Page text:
12 April 2005 Parametric modeling for quantitative analysis of pulmonary structure to function relationships
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While lung anatomy is well understood, pulmonary structure-to-function relationships such as the complex elastic deformation of the lung during respiration are less well documented. Current methods for studying lung anatomy include conventional chest radiography, high-resolution computed tomography (CT scan) and magnetic resonance imaging with polarized gases (MRI scan). Pulmonary physiology can be studied using spirometry or V/Q nuclear medicine tests (V/Q scan). V/Q scanning and MRI scans may demonstrate global and regional function. However, each of these individual imaging methods lacks the ability to provide high-resolution anatomic detail, associated pulmonary mechanics and functional variability of the entire respiratory cycle. Specifically, spirometry provides only a one-dimensional gross estimate of pulmonary function, and V/Q scans have poor spatial resolution, reducing its potential for regional assessment of structure-to-function relationships. We have developed a method which utilizes standard clinical CT scanning to provide data for computation of dynamic anatomic parametric models of the lung during respiration which correlates high-resolution anatomy to underlying physiology. The lungs are segmented from both inspiration and expiration three-dimensional (3D) data sets and transformed into a geometric description of the surface of the lung. Parametric mapping of lung surface deformation then provides a visual and quantitative description of the mechanical properties of the lung. Any alteration in lung mechanics is manifest by alterations in normal deformation of the lung wall. The method produces a high-resolution anatomic and functional composite picture from sparse temporal-spatial methods which quantitatively illustrates detailed anatomic structure to pulmonary function relationships impossible for translational methods to provide.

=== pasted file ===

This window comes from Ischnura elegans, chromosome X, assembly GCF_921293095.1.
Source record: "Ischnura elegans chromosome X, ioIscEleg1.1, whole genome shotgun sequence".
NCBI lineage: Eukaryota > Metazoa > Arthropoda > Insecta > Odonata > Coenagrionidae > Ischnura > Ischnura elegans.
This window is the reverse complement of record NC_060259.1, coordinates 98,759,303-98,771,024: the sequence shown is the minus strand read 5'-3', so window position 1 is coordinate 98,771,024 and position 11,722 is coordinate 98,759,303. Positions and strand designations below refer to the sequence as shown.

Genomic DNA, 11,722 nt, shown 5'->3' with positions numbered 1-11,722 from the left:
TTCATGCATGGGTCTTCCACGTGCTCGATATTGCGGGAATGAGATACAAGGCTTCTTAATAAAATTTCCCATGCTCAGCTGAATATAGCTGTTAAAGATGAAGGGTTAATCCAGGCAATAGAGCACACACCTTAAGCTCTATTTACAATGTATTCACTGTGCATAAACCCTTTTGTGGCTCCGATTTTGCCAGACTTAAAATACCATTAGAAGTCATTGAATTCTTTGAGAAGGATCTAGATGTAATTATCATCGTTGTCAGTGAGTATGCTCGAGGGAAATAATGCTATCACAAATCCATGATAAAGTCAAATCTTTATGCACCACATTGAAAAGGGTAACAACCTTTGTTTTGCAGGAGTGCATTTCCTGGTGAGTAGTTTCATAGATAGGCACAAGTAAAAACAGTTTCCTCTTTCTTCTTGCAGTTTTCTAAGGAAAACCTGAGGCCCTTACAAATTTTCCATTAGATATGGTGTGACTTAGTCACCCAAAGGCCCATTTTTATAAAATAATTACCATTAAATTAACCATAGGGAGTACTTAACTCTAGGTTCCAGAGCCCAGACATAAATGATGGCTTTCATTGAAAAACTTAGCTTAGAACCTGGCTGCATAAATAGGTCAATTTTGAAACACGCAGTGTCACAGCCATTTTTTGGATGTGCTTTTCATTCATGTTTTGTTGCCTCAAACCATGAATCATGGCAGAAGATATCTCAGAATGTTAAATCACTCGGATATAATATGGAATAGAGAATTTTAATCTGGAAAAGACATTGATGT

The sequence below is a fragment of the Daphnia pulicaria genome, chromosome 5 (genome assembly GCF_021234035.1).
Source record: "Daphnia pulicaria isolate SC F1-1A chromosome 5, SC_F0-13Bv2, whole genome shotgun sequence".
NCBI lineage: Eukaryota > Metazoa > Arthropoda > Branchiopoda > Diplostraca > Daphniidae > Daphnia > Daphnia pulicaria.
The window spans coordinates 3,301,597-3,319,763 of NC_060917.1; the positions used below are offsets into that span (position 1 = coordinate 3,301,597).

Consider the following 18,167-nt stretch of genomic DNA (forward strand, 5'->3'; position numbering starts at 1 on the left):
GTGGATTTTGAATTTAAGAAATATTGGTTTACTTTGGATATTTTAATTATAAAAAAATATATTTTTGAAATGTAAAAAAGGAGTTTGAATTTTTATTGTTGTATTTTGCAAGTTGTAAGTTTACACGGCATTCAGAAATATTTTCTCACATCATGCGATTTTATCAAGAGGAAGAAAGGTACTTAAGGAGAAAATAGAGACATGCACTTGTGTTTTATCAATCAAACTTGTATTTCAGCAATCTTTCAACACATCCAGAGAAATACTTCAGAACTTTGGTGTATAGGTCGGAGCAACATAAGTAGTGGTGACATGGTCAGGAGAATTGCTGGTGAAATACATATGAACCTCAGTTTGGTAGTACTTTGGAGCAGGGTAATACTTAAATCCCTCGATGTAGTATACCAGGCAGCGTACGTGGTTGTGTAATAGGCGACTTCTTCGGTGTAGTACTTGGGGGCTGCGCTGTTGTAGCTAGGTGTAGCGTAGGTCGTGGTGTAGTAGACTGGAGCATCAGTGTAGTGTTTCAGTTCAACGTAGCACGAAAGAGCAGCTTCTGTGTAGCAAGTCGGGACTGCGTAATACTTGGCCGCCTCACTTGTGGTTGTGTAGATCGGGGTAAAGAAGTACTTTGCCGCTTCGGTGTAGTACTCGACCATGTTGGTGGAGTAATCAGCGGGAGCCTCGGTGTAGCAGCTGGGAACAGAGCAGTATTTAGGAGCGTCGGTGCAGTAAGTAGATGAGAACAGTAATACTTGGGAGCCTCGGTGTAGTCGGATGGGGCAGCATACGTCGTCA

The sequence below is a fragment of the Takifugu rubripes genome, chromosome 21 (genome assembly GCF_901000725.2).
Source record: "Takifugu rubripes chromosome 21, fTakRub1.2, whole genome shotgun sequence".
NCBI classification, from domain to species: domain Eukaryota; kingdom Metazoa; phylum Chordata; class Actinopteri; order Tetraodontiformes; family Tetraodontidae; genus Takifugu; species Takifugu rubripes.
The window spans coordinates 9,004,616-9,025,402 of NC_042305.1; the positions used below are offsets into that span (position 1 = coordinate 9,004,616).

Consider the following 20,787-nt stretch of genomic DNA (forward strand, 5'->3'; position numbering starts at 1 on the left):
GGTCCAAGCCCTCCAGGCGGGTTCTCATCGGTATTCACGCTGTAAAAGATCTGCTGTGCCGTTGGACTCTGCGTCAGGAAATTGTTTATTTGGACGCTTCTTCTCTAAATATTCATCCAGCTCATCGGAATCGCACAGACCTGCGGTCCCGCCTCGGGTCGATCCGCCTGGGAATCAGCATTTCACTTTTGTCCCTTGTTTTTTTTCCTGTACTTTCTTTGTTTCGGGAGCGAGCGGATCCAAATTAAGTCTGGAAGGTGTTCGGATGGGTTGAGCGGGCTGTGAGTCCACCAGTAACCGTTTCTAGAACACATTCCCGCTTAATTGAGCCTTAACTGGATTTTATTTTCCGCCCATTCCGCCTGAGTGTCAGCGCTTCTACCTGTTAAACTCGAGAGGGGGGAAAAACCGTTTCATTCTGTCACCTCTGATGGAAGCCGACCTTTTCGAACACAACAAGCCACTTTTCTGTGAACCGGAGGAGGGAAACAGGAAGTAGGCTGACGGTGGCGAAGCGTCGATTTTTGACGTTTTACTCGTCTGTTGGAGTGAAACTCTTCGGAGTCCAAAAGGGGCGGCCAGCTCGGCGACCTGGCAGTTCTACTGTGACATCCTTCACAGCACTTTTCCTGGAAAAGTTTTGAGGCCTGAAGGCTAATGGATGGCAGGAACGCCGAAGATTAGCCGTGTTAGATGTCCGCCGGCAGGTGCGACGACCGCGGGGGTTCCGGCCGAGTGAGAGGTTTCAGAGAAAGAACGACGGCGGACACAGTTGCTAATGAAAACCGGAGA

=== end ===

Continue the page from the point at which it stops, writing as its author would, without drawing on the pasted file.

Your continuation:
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Clifton R. Haider, Clifton R. Haider, Brian J. Bartholmai, Brian J. Bartholmai, David R. Holmes, David R. Holmes, Jon J. Camp, Jon J. Camp, Richard A. Robb, Richard A. Robb, } "Parametric modeling for quantitative analysis of pulmonary structure to function relationships", Proc. SPIE 5744, Medical Imaging 2005: Visualization, Image-Guided Procedures, and Display, (12 April 2005); doi: 10.1117/12.595244; https://doi.org/10.1117/12.595244

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